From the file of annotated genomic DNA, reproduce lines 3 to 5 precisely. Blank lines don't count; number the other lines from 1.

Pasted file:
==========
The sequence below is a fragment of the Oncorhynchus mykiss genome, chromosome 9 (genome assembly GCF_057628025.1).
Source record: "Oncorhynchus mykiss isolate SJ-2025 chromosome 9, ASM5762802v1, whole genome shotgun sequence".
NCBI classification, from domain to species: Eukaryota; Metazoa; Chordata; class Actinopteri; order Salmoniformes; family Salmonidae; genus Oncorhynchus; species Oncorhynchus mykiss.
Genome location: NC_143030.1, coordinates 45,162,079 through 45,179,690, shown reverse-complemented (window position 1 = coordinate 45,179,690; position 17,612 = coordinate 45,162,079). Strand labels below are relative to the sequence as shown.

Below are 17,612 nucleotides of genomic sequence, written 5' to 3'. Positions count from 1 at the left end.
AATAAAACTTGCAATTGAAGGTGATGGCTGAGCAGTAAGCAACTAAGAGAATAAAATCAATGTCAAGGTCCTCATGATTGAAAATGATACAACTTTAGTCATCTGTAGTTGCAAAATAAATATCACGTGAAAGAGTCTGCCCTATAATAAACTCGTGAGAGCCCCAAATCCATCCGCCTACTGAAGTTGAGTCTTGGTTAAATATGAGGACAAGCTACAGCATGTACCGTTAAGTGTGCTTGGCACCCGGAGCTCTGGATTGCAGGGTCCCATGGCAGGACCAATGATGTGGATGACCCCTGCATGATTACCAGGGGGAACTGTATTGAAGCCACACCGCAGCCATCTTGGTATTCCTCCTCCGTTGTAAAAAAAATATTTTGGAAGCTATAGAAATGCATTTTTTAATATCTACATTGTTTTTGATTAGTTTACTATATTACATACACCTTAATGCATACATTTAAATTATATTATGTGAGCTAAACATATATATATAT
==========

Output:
NCBI classification, from domain to species: Eukaryota; Metazoa; Chordata; class Actinopteri; order Salmoniformes; family Salmonidae; genus Oncorhynchus; species Oncorhynchus mykiss.
Genome location: NC_143030.1, coordinates 45,162,079 through 45,179,690, shown reverse-complemented (window position 1 = coordinate 45,179,690; position 17,612 = coordinate 45,162,079). Strand labels below are relative to the sequence as shown.

Below are 17,612 nucleotides of genomic sequence, written 5' to 3'. Positions count from 1 at the left end.